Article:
Long Beach Port to Ban 8,000 “Dirty” Trucks

Dec 03, 2009

Eight thousand old, emission-heavy trucks will be banned from Port of Long Beach shipping facilities as of New Year’s Day 2010, marking what the port calls a major milestone in the continuing transformation of the harbor’s trucking fleet to improve air quality and set an example for other trucking facilities.


Most of the aging big rigs already are gone, replaced by 5,600 newer and cleaner models due to the port’s Clean Trucks Program. An additional 2,400 new trucks are on order and soon will be put into service. The program began phasing out old trucks on Oct. 1, 2008. By January, nearly all of the trucks calling at the port will meet the tough reevaluated 2007 federal emissions standards.


“This New Year’s Day, we’ll celebrate a Port of Long Beach Clean Trucks Program that has accomplished a great deal in an extremely short time, bringing us the newest clean truck technology and an impressive clean air benefit for the community,” says Nick Sramek, president of the Long Beach Board of Harbor Commissioners. “By January 1, the program will have achieved nearly an 80 percent reduction in trucking air pollution – two years ahead of schedule.”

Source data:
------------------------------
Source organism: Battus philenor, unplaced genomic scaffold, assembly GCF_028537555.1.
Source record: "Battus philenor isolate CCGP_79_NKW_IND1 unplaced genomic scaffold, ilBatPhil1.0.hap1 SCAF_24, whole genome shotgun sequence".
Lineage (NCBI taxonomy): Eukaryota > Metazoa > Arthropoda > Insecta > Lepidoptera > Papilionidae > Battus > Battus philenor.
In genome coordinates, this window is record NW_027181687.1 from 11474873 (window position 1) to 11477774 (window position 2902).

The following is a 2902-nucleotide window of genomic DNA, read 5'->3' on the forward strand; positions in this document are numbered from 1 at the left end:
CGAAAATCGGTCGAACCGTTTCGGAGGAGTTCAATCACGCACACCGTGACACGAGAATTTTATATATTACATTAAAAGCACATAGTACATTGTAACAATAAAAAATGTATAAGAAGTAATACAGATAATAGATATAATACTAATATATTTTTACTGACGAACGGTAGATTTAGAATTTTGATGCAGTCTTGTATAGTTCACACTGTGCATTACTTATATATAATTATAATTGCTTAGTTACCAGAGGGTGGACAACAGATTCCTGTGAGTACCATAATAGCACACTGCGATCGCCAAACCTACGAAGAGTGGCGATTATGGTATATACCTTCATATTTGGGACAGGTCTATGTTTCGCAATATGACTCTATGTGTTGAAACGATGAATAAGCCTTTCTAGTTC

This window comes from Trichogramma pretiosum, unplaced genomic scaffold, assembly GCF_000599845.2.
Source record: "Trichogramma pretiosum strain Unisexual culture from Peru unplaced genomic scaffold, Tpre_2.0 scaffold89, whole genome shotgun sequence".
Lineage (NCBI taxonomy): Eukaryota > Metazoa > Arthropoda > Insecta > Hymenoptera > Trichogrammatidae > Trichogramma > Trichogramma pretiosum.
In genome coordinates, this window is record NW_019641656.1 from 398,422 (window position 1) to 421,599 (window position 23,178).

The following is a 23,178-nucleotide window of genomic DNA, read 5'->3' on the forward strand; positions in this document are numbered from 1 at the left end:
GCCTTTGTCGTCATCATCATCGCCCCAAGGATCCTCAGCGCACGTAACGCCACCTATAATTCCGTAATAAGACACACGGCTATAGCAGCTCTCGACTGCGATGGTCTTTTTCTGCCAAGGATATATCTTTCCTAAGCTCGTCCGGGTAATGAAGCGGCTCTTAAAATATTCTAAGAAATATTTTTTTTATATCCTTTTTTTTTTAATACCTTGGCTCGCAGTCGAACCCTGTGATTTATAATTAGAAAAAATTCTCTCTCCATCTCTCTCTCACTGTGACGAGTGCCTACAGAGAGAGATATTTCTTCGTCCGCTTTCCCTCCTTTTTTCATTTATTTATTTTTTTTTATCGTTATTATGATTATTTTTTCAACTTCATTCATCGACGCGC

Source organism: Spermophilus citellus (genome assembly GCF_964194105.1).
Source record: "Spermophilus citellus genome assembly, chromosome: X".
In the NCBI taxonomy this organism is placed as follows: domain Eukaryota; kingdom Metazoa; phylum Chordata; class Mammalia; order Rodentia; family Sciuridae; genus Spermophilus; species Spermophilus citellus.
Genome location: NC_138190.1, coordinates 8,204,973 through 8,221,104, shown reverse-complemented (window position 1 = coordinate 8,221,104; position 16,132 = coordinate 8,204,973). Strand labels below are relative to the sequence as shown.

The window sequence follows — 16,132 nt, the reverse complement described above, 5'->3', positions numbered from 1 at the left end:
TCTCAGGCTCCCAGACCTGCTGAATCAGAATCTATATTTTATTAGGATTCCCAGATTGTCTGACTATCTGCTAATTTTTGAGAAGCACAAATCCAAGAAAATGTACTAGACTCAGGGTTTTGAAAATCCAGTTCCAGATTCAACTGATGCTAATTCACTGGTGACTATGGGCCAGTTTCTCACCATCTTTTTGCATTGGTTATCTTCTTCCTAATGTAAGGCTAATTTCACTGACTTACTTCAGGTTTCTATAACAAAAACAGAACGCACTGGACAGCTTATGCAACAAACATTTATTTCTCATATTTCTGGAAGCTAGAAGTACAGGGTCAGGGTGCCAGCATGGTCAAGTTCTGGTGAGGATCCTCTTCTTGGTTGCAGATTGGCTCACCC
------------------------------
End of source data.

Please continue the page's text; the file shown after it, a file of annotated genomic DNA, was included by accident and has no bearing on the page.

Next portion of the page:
On Jan. 1, 2010, the port will ban 1993 and older truck engines, along with un-retrofitted 1994-to-2003 truck engines. A small number of trucks that do not meet that deadline will have an extra four months to work at the port – but only if the owner is awaiting a new truck through a port or state financing program. On Jan. 1, 2012, only 2007 and newer truck engines will be allowed to enter marine terminals.


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Photo courtesy of SevenCubed under the Creative Commons License.